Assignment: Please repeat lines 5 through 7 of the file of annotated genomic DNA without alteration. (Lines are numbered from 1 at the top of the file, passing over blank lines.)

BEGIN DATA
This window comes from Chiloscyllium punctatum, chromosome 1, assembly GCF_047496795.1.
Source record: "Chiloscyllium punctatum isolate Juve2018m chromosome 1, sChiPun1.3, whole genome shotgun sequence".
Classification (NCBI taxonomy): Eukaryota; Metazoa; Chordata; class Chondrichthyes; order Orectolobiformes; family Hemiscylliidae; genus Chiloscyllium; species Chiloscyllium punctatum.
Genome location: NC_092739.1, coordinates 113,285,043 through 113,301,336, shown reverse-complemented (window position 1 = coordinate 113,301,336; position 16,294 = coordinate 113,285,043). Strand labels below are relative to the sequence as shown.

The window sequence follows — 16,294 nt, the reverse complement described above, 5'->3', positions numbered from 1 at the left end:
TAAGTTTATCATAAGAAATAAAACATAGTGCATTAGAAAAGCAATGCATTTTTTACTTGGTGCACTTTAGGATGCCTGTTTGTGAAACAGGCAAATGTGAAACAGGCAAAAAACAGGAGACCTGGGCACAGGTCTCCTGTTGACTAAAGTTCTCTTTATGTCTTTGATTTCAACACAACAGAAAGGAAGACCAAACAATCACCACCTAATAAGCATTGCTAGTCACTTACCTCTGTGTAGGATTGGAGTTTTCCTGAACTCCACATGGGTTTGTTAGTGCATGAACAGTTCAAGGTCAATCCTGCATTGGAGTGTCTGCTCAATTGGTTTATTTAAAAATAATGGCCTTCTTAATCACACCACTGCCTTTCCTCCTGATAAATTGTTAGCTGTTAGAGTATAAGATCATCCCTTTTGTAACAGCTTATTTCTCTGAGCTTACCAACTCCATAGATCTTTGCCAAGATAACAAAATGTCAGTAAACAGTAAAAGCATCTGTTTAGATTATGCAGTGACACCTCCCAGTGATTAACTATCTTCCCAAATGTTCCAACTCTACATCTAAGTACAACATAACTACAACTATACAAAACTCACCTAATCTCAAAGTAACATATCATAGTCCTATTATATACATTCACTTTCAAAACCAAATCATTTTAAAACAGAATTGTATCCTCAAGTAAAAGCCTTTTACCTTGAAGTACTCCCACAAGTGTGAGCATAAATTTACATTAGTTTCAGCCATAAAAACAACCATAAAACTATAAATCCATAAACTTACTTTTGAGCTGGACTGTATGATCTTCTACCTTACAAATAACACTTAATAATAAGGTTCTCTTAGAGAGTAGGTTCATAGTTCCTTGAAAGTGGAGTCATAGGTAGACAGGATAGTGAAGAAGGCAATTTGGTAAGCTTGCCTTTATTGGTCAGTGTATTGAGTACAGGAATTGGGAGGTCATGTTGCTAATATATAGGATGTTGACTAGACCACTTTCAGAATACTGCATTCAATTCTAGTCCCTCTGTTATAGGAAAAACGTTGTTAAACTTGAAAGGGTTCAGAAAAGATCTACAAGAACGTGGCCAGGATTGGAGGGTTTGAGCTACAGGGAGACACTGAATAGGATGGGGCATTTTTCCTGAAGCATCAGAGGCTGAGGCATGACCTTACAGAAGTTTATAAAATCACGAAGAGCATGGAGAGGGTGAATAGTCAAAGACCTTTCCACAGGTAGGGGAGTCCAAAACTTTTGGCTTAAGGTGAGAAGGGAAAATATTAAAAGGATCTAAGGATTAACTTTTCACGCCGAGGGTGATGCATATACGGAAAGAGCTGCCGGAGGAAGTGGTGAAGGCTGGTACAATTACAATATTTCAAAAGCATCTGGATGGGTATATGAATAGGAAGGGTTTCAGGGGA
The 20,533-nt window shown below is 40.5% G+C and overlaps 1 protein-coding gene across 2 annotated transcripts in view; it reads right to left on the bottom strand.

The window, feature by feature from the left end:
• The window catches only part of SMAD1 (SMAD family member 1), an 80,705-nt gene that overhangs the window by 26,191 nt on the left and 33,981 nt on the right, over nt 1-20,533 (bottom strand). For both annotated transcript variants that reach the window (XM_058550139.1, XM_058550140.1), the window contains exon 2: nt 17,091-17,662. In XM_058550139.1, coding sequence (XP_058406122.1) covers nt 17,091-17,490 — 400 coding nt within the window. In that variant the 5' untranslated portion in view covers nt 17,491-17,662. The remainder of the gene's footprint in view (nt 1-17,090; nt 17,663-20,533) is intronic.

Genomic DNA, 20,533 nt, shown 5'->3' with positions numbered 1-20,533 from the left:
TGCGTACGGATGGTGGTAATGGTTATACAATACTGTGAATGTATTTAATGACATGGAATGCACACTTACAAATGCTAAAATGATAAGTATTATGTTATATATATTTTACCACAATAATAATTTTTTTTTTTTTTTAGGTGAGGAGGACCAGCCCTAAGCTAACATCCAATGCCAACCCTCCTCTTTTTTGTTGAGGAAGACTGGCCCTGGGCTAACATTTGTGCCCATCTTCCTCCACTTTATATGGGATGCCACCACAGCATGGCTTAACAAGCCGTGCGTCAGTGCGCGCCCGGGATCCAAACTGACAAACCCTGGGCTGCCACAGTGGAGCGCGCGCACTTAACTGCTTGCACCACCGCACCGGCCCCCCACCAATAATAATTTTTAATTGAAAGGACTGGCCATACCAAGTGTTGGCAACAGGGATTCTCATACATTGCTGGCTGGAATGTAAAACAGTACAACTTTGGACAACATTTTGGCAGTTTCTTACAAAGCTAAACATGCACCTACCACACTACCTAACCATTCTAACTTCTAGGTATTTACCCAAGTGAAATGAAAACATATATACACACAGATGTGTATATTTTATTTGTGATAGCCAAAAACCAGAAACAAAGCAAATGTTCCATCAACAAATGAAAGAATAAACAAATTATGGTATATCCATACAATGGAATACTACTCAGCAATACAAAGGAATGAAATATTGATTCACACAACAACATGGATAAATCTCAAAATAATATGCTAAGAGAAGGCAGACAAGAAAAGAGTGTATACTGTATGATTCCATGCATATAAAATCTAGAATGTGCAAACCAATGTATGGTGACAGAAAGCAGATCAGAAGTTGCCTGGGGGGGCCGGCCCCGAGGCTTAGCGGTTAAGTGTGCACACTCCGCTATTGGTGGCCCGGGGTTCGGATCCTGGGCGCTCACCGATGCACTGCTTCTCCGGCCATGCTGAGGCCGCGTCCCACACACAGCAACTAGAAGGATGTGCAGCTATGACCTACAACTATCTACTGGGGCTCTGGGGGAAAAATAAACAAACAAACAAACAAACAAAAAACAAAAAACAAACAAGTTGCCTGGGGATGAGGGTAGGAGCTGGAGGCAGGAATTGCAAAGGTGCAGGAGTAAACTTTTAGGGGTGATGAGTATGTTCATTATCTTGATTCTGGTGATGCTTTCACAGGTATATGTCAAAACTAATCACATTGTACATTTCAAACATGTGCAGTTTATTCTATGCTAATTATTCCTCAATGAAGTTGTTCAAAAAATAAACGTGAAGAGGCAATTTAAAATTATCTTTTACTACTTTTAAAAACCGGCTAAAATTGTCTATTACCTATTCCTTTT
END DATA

The window sequence follows — 16,294 nt, the reverse complement described above, 5'->3', positions numbered from 1 at the left end:
TAAGTTTATCATAAGAAATAAAACATAGTGCATTAGAAAAGCAATGCATTTTTTACTTGGTGCACTTTAGGATGCCTGTTTGTGAAACAGGCAAATGTGAAACAGGCAAAAAACAGGAGACCTGGGCACAGGTCTCCTGTTGACTAAAGTTCTCTTTATGTCTTTGATTTCAACACAACAGAAAGGAAGACCAAACAATCACCACCTAATAAGCATTGCTAGTCACTTACCTCTGTGTAGGATTGGAGTTTTCCTGAACTCCACATGGGTTTGTTAGTGCATGAACAGTTCAAGGTCAATCCTGCATTGGAGTGTCTGCTCAATTGGTTTATTTAAAAATAATGGCCTTCTTAATCACACCACTGCCTTTCCTCCTGATAAATTGTTAGCTGTTAGAGTATAAGATCATCCCTTTTGTAACAGCTTATTTCTCTGAGCTTACCAACTCCATAGATCTTTGCCAAGATAACAAAATGTCAGTAAACAGTAAAAGCATCTGTTTAGATTATGCAGTGACACCTCCCAGTGATTAACTATCTTCCCAAATGTTCCAACTCTACATCTAAGTACAACATAACTACAACTATACAAAACTCACCTAATCTCAAAGTAACATATCATAGTCCTATTATATACATTCACTTTCAAAACCAAATCATTTTAAAACAGAATTGTATCCTCAAGTAAAAGCCTTTTACCTTGAAGTACTCCCACAAGTGTGAGCATAAATTTACATTAGTTTCAGCCATAAAAACAACCATAAAACTATAAATCCATAAACTTACTTTTGAGCTGGACTGTATGATCTTCTACCTTACAAATAACACTTAATAATAAGGTTCTCTTAGAGAGTAGGTTCATAGTTCCTTGAAAGTGGAGTCATAGGTAGACAGGATAGTGAAGAAGGCAATTTGGTAAGCTTGCCTTTATTGGTCAGTGTATTGAGTACAGGAATTGGGAGGTCATGTTGCTAATATATAGGATGTTGACTAGACCACTTTCAGAATACTGCATTCAATTCTAGTCCCTCTGTTATAGGAAAAACGTTGTTAAACTTGAAAGGGTTCAGAAAAGATCTACAAGAACGTGGCCAGGATTGGAGGGTTTGAGCTACAGGGAGACACTGAATAGGATGGGGCATTTTTCCTGAAGCATCAGAGGCTGAGGCATGACCTTACAGAAGTTTATAAAATCACGAAGAGCATGGAGAGGGTGAATAGTCAAAGACCTTTCCACAGGTAGGGGAGTCCAAAACTTTTGGCTTAAGGTGAGAAGGGAAAATATTAAAAGGATCTAAGGATTAACTTTTCACGCCGAGGGTGATGCATATACGGAAAGAGCTGCCGGAGGAAGTGGTGAAGGCTGGTACAATTACAATATTTCAAAAGCATCTGGATGGGTATATGAATAGGAAGGGTTTCAGGGGA
The 20,533-nt window shown below is 40.5% G+C and overlaps 1 protein-coding gene across 2 annotated transcripts in view; it reads right to left on the bottom strand.